Caring for Our Children (CFOC)

Chapter 5: Facilities, Supplies, Equipment, and Environmental Health

5.4 Space and Equipment in Designated Areas

5.4.1 Toilet and Handwashing Areas Handwashing Sinks

Content in the STANDARD was modified on 8/9/2017.

A handwashing sink should be accessible without barriers (such as doors) to each child care area. In areas for toddlers and preschoolers, the sink should be located so the caregiver/teacher can visually supervise the group of children washing their hands. Sinks should be placed at the child’s height or be equipped with a stable step platform to make the sink available to children. If a platform is used, it should have slip-proof steps and platform surface. In addition, each sink should be equipped so that the user has access to:

  1. Clean, running water (1);
  2. A foot-pedal operated, electric-eye operated, open, self-closing, slow-closing, or metering faucet that provides a flow of water for at least thirty seconds without the need to reactivate the faucet;
  3. A supply of hand-cleansing non-antibacterial, unscented liquid soap;
  4. Disposable single-use cloth or paper towels or a heated-air hand-drying device with heat guards to prevent contact with surfaces that get hotter than 120°F.

A steam tap or a water tap that provides water that is hotter than 120°F may not be used at a handwashing sink.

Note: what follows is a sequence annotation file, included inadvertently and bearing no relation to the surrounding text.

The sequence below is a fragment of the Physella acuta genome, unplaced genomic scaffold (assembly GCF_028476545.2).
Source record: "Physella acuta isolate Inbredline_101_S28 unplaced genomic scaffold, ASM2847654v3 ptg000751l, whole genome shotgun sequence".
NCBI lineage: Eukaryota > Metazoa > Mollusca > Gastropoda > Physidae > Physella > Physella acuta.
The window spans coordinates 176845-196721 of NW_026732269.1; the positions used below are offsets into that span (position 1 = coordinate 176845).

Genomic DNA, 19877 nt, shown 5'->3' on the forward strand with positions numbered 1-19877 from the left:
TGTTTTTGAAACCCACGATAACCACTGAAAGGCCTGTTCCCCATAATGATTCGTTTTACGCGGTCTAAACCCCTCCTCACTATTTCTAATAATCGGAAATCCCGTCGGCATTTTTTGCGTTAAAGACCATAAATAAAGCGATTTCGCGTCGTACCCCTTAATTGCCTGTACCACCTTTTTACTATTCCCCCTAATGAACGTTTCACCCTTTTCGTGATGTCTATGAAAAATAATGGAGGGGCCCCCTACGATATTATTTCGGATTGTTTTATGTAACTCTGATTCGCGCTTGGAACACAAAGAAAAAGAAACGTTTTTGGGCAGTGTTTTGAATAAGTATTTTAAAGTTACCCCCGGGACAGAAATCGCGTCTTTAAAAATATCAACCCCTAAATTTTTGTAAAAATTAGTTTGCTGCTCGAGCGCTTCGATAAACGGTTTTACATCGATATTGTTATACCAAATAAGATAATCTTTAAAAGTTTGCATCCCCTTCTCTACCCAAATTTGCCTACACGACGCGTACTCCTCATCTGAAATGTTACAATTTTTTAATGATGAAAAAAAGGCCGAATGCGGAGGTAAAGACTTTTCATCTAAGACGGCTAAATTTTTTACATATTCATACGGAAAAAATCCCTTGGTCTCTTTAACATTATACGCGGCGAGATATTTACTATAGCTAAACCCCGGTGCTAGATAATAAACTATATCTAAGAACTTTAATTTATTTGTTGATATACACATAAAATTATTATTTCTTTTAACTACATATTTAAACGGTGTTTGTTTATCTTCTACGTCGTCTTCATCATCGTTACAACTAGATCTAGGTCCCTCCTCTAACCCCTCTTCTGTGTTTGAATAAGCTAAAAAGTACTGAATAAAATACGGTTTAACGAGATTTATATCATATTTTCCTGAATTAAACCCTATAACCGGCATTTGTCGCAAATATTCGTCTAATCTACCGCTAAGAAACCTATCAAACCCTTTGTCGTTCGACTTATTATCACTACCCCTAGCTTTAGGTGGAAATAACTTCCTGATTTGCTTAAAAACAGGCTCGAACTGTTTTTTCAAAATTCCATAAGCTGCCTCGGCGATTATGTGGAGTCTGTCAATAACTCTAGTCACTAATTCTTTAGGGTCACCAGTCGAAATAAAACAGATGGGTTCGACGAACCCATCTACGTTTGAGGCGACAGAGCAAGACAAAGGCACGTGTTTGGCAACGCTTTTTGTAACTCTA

Transmission of many infectious diseases can be prevented through handwashing (1). To facilitate routine handwashing at the many appropriate times, sinks must be close at hand and permit caregivers/teachers to provide continuous supervision while children wash their hands. The location, access, and supporting supplies to enable adequate handwashing are important to the successful integration of this key routine. Foot-pedaled operated or electric-eye operated handwashing sinks and liquid soap dispensers are preferable because they minimize hand contamination during and after handwashing. The flow of water must continue long enough for the user to wet the skin surface, get soap, lather for at least twenty seconds, and rinse completely.

Comfortably warm water helps to release soil from hand surfaces and provides comfort for the person who is washing the hands. When the water is too cold or too hot for comfort, the person is less likely to wet and rinse long enough to lather and wash off soil. Having a steam tap or a super-heated hot water tap available at a handwashing sink poses a significant risk of scald burns.
Shared access to soap and disposable towels at more than one sink is acceptable if the location of these is fully accessible to each person. There is no evidence that antibacterial soap reduces the incidence of illness among children in child care.
Center, Early Head Start, Head Start, Large Family Child Care Home, Small Family Child Care Home
RELATED STANDARDS Handwashing Procedure Space Requirements for Care of Children Who Are Ill Food Preparation Sinks Handwashing Sink Separate from Food Zones Water Heating Devices and Temperatures Allowed Handwashing Sink Using Portable Water Supply
  1. Centers for Disease Control and Prevention (CDC). 2015. Handwashing: Clean hands save lives.

Content in the STANDARD was modified on 8/9/2017.